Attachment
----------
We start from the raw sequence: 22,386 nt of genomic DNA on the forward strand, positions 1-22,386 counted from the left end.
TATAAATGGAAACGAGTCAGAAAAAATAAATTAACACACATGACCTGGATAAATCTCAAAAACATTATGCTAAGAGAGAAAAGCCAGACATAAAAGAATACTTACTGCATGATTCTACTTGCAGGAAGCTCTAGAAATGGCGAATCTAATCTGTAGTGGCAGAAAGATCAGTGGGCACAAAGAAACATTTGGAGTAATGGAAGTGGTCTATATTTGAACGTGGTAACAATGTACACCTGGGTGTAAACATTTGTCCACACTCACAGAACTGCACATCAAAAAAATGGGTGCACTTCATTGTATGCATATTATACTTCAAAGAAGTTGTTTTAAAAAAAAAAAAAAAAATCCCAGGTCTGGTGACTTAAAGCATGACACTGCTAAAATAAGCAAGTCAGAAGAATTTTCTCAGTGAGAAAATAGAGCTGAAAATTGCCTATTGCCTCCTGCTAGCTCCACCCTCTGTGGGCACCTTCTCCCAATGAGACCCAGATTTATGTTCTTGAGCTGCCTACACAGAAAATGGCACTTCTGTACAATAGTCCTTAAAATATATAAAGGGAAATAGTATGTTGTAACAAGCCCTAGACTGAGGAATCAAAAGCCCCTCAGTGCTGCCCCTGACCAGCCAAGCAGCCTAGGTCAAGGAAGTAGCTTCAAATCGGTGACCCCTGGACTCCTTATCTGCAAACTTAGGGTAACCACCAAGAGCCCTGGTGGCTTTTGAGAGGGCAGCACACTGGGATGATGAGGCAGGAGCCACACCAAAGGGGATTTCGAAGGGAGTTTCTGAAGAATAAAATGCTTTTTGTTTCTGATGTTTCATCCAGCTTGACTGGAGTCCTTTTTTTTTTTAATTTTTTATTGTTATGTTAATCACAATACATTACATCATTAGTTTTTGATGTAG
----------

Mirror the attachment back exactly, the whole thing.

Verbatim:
We start from the raw sequence: 22,386 nt of genomic DNA on the forward strand, positions 1-22,386 counted from the left end.
TATAAATGGAAACGAGTCAGAAAAAATAAATTAACACACATGACCTGGATAAATCTCAAAAACATTATGCTAAGAGAGAAAAGCCAGACATAAAAGAATACTTACTGCATGATTCTACTTGCAGGAAGCTCTAGAAATGGCGAATCTAATCTGTAGTGGCAGAAAGATCAGTGGGCACAAAGAAACATTTGGAGTAATGGAAGTGGTCTATATTTGAACGTGGTAACAATGTACACCTGGGTGTAAACATTTGTCCACACTCACAGAACTGCACATCAAAAAAATGGGTGCACTTCATTGTATGCATATTATACTTCAAAGAAGTTGTTTTAAAAAAAAAAAAAAAAATCCCAGGTCTGGTGACTTAAAGCATGACACTGCTAAAATAAGCAAGTCAGAAGAATTTTCTCAGTGAGAAAATAGAGCTGAAAATTGCCTATTGCCTCCTGCTAGCTCCACCCTCTGTGGGCACCTTCTCCCAATGAGACCCAGATTTATGTTCTTGAGCTGCCTACACAGAAAATGGCACTTCTGTACAATAGTCCTTAAAATATATAAAGGGAAATAGTATGTTGTAACAAGCCCTAGACTGAGGAATCAAAAGCCCCTCAGTGCTGCCCCTGACCAGCCAAGCAGCCTAGGTCAAGGAAGTAGCTTCAAATCGGTGACCCCTGGACTCCTTATCTGCAAACTTAGGGTAACCACCAAGAGCCCTGGTGGCTTTTGAGAGGGCAGCACACTGGGATGATGAGGCAGGAGCCACACCAAAGGGGATTTCGAAGGGAGTTTCTGAAGAATAAAATGCTTTTTGTTTCTGATGTTTCATCCAGCTTGACTGGAGTCCTTTTTTTTTTTAATTTTTTATTGTTATGTTAATCACAATACATTACATCATTAGTTTTTGATGTAG